Instructor introduction

This page gives general instructor and expert helper introduction material. These people are responsible for more than one breakout room, and have to have an overview of more of the course. In short, if you want to take the next step in CodeRefinery, this is the place to start.

What’s it like as an instructor?

We teach online, livestream, and with co-teaching. That means the lesson is a conversation between two instructors, instead of one person alone and many students. It’s especially easy to get started this way: co teach with someone experienced!

You can see a demo of what livestream co-teaching is like here: (15 min, many different scenes)

How do you get started?

That’s what this page is about (well, and the instructor training). We believe that you best learn by working with others in practice, and provide plenty of opportunities to do that.

Starting materials

Reading here: the other pages in the section, see sidebar.

Also read the team leader information

Reading elsewhere:

As an instructor

Most of our workshops are very collaborative arrangements: you are rarely alone. This is one way of looking at it:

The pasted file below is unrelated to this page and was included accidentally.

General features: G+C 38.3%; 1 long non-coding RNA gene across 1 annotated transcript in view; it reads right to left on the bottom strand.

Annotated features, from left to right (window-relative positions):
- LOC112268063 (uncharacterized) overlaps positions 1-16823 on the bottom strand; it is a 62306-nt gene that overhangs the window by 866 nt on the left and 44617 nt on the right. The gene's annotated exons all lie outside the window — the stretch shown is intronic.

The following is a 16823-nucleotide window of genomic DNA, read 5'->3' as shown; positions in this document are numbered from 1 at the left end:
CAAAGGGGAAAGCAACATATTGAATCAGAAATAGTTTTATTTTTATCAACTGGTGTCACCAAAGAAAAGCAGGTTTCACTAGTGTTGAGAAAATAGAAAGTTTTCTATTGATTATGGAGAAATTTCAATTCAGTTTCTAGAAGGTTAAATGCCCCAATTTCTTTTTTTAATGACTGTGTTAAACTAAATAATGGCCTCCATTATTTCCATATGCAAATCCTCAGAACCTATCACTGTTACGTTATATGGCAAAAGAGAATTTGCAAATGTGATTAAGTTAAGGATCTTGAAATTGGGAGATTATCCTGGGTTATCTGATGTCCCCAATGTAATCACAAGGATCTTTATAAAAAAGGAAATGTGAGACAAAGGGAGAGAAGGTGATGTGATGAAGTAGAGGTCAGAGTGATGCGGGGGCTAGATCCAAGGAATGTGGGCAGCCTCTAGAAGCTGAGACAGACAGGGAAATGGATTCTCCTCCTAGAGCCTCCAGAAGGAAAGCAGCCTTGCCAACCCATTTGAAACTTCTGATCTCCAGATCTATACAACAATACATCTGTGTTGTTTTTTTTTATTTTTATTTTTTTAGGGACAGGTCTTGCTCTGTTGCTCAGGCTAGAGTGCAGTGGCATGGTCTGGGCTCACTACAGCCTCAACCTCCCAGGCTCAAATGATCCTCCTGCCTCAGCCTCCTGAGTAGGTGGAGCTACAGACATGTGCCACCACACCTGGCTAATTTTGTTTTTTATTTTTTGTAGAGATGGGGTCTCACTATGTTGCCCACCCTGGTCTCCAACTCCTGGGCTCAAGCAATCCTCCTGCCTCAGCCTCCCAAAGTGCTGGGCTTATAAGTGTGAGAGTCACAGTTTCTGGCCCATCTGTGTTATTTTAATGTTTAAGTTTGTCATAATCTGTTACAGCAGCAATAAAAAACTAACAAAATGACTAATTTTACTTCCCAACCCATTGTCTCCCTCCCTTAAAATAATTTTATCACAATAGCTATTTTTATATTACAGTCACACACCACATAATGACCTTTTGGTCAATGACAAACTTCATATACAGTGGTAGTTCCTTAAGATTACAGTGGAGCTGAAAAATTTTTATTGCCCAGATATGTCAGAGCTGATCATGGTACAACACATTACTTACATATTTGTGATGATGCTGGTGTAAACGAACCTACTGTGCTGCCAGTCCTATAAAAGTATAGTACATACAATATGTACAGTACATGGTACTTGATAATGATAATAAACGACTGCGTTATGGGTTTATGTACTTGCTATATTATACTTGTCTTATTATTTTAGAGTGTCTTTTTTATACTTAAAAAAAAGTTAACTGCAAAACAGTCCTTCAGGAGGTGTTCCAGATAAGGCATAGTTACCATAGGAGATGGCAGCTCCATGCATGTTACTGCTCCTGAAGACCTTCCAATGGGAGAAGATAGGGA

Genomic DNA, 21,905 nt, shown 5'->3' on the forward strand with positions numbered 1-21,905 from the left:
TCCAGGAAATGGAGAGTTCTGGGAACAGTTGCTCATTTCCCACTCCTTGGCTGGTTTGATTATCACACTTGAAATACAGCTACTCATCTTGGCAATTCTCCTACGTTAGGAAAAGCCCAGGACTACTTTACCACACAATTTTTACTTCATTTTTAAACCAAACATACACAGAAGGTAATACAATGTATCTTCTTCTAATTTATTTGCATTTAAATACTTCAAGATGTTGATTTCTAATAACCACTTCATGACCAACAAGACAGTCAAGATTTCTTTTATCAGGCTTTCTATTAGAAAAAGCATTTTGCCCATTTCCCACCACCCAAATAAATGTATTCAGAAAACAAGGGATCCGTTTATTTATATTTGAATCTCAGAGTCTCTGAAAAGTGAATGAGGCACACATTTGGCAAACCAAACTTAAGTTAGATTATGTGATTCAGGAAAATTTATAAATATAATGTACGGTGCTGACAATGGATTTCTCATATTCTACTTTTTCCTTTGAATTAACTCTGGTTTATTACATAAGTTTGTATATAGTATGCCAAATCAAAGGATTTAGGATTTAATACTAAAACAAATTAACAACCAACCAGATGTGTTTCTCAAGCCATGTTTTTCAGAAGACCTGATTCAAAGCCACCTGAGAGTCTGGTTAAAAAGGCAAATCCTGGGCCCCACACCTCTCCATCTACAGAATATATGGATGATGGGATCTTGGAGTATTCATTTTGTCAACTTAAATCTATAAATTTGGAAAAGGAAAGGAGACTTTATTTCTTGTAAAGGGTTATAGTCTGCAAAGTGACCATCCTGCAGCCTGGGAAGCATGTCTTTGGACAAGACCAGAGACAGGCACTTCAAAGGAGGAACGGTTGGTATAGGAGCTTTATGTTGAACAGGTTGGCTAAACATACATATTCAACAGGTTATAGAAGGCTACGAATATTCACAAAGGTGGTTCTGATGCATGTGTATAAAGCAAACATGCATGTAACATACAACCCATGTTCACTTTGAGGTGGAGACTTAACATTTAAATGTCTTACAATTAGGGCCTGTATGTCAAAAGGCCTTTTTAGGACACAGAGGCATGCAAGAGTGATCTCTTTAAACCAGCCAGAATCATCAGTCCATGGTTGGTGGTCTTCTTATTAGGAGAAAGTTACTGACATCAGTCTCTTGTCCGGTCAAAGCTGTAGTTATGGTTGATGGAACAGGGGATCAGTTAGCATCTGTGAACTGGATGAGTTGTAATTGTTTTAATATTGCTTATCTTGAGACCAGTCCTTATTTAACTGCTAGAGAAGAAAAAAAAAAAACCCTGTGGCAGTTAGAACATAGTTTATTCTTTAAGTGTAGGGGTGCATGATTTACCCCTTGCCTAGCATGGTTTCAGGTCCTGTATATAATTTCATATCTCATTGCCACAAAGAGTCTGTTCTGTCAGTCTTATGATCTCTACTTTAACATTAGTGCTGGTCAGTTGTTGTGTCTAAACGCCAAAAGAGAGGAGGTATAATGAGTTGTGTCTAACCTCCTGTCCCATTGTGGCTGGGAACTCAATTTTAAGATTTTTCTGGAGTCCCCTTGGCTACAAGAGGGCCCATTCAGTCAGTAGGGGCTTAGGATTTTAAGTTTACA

• Look at and revise the workshops before they teach, making small, incremental improvements. But, you don’t have to (and in some sense, it’s good if they stabilize some more).

  • Especially go over the examples when preparing.

  • Have a chat with someone else (probably another instructor or expert helper) before teaching. We encourage this for everyone, even experienced instructors, to better transfer knowledge among each other and stay up to date with the latest developments.

  • Teach independently or co-teach. Ideally, co-teach the first time(s). Really, we’d like to get to the point where we always co-teach. Co-teaching doesn’t mean different people take different lessons, but two people teach all parts of the same lesson by turning it into a discussion between the two instructors. TODO: produce information on this.